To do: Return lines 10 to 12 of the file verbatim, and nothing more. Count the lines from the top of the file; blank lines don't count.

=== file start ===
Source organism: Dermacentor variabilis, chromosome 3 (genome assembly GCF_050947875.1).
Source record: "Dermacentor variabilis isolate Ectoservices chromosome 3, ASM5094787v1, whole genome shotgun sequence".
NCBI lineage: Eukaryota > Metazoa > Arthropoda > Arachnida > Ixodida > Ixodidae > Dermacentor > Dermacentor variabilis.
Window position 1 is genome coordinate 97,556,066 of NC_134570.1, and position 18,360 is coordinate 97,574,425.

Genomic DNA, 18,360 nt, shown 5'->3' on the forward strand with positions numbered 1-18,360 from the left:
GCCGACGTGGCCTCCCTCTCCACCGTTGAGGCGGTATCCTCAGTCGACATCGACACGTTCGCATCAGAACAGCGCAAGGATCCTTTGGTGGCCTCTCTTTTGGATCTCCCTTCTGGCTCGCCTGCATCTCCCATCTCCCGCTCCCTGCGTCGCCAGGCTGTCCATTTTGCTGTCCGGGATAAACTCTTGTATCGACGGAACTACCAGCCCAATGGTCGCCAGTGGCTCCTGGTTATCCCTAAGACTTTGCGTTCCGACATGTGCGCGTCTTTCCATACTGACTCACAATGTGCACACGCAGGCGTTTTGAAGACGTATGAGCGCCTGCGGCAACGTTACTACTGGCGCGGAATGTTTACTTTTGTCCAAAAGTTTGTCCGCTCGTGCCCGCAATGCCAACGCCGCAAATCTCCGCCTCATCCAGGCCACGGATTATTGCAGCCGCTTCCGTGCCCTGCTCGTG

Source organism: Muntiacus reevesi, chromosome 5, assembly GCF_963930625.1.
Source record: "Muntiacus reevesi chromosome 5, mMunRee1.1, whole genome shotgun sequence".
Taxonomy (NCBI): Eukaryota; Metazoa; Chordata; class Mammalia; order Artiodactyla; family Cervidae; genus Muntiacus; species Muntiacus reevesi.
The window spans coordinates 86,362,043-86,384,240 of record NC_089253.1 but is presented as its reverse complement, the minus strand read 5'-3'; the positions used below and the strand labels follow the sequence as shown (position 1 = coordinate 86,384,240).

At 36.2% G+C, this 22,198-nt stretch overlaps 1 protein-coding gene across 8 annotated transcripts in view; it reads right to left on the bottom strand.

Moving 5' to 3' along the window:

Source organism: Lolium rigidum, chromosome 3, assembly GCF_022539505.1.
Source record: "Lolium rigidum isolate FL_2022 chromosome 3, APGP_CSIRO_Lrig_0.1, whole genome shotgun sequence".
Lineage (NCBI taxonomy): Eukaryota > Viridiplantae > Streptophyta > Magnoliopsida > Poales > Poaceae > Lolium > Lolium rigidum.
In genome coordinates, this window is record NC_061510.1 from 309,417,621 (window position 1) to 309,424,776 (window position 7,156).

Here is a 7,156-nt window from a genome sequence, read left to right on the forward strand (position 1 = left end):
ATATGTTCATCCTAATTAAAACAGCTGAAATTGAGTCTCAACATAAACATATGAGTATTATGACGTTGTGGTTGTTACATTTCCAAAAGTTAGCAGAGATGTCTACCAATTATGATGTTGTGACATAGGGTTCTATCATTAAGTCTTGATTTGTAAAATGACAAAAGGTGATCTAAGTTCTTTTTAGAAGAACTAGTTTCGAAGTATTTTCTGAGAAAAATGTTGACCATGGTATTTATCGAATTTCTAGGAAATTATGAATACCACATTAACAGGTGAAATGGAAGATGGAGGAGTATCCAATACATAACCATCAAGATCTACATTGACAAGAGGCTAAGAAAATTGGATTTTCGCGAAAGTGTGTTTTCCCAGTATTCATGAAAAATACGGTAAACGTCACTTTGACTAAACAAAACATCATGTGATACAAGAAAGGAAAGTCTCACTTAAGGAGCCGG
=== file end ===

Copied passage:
The window spans coordinates 86,362,043-86,384,240 of record NC_089253.1 but is presented as its reverse complement, the minus strand read 5'-3'; the positions used below and the strand labels follow the sequence as shown (position 1 = coordinate 86,384,240).

At 36.2% G+C, this 22,198-nt stretch overlaps 1 protein-coding gene across 8 annotated transcripts in view; it reads right to left on the bottom strand.

Moving 5' to 3' along the window: